There was just time for a quick mug of bouillon (which was available with hot chocolate, coffee, etc. in the aft every morning), before the next informative lecture. Tony Soper treated us to one of his favorite sujects, Oceans of Birds.

    Somewhere between 8:00 A.M. and 12:00 Noon today, the temperature had dropped, indicating that we had crossed the Antarctic Convergence. This is a physical and biological phenomenon where two bodies of water meet. The water to the south is very cold, and the temperature plummeted from 4 degrees C to 1 degree'C. South of the Convergence, we could expect a different fauna, such as the fur seal and snow petrel.

    After lunch and a short siesta, Christine, our historian from Germany, was next up on the lecture agenda. She works as a freelance special broadcast journalist, presenting scientific programs. She also writes and does translations into Russian. She presented her talk in German, so we did not attend as we do not understand German. Later in the afternoon, Pete spoke on Introduction to Pinnipeds. He told us about "pinnipeds," the "flipper-feet," or seals. We listened to him over the intercom in our cabin.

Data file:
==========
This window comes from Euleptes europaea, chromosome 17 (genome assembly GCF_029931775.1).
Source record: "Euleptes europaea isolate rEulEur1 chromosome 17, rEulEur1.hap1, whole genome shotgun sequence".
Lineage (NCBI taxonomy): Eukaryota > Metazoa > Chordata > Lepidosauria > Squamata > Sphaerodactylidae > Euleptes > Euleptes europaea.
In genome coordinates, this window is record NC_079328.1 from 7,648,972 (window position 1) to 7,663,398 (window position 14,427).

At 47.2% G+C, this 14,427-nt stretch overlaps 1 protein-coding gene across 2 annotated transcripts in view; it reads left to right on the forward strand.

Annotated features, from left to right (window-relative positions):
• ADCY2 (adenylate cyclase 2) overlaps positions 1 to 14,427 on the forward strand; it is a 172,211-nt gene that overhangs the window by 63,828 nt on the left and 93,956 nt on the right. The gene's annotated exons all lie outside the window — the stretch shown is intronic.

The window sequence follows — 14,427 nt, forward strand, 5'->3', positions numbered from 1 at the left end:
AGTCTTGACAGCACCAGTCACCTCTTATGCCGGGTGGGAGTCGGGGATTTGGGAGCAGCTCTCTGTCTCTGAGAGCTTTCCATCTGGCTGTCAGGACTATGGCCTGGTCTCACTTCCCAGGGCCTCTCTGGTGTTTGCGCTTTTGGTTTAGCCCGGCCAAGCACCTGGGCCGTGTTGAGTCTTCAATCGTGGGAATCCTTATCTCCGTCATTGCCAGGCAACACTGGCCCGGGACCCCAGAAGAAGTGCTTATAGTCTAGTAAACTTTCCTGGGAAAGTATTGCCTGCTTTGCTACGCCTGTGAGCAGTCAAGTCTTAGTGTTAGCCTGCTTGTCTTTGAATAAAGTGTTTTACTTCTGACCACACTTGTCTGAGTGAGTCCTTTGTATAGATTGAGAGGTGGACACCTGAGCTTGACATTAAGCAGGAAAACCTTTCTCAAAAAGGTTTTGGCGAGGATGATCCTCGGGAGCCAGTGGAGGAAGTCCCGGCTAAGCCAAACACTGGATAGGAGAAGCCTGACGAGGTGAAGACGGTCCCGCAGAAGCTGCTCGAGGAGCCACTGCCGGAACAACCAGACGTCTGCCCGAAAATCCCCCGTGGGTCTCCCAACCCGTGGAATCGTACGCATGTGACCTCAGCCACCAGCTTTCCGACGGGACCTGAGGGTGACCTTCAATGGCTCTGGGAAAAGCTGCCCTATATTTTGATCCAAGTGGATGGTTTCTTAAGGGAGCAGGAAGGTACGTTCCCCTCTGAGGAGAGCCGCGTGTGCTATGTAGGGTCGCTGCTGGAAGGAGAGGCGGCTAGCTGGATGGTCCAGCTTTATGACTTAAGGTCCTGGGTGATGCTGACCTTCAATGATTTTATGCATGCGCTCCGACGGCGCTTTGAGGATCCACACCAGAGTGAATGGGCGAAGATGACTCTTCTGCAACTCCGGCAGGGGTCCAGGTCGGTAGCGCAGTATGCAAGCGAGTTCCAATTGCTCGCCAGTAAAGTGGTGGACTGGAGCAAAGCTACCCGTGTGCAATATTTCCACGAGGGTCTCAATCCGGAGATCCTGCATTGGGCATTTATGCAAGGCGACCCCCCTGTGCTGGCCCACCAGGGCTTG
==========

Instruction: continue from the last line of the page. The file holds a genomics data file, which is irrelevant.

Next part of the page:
Attending lectures was not mandatory. But we were interested in learning all we could about this area, so we attended most of them.

    It had been a day filled with informative lectures. The scene was being set, and we were eagerly anticipating our first landing in Antarctica. Armed with our new knowledge about this fascinating environment, and the infectious enthusiasn of the lecture team, we were raring to go.